Updated: May 23
Beer is a man's drink, right? It certainly is, but did you know that historically brewing was done by women? Yes, even in Franconia, Germany, a region considered to be the birthplace of beer, brewing was considered women's work for most of beer history.
As you know, Göller Brewery is situated in Franconia, near some archeological digs revealed some of the most ancient brewing in the world. The Kulmbach findings (in Franconia) show beer being made 3,000 years ago by hausfrauen (housewives), as it was until monks and nuns took over the practice in the Middle Ages. The type of beer brewed by these housewives was pretty thick ale, made from half-baked bread soaking in water. Basically, housewives made beer because this beverage was a part of daily domestic life, like cooking and cleaning. We don't think it was super high quality stuff, not like the beer you get from Göller 3,000 years later, but it was nourishing, and the men loved it! Here is another surprise. Did you know that something similar happened in the United States in the early days? Small farms in Kansas could not depend on beer from a local pub, so they often made it themselves. And who made it? You guessed it: housewives! This painting from the 1940's, by rural artist Doris Lee, reveals a Kansas farm at harvest time. The men sit down for lunch while the women bring out the home brews.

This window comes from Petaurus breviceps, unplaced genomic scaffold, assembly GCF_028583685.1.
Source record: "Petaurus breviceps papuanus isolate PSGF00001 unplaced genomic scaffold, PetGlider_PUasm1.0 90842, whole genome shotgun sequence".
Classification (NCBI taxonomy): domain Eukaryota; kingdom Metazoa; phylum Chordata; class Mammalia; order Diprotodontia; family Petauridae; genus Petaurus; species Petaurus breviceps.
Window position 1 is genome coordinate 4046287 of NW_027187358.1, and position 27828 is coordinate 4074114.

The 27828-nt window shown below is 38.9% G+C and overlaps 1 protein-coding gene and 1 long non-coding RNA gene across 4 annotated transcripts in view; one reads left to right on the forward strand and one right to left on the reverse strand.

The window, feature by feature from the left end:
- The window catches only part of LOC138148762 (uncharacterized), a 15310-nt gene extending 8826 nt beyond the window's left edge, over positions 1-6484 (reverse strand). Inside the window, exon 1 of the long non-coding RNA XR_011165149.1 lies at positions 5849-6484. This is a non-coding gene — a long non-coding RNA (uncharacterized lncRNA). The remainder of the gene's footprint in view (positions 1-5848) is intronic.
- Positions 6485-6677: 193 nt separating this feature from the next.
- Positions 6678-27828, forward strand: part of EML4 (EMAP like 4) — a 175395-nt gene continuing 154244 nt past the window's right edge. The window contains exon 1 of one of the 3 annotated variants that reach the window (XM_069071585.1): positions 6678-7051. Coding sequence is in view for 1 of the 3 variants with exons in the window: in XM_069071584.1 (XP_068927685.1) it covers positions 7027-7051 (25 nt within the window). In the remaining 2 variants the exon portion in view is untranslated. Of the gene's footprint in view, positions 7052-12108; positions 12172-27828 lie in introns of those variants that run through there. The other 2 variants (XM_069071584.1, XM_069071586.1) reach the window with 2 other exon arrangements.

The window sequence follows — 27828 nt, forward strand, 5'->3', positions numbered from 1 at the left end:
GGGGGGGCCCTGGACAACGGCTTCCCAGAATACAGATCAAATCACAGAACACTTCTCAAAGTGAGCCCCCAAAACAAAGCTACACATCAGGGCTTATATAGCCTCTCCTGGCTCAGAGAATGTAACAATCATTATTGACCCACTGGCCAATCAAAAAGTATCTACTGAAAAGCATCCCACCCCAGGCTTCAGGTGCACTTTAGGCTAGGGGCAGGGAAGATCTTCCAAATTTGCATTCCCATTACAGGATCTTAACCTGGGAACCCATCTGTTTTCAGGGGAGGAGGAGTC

I like to think that our company, Ancient Craft Imports, based in Paxico, Kansas, carries on this ancient tradition of beer begun in Franconia 3,000 years ago. Brauerei Göller is still today a family-run business, with every family member involved. Likewise Ancient Craft Imports strives to keep the Toenjes family working together to bring ancient craft beer to America.
Have you tasted history in a bottle yet?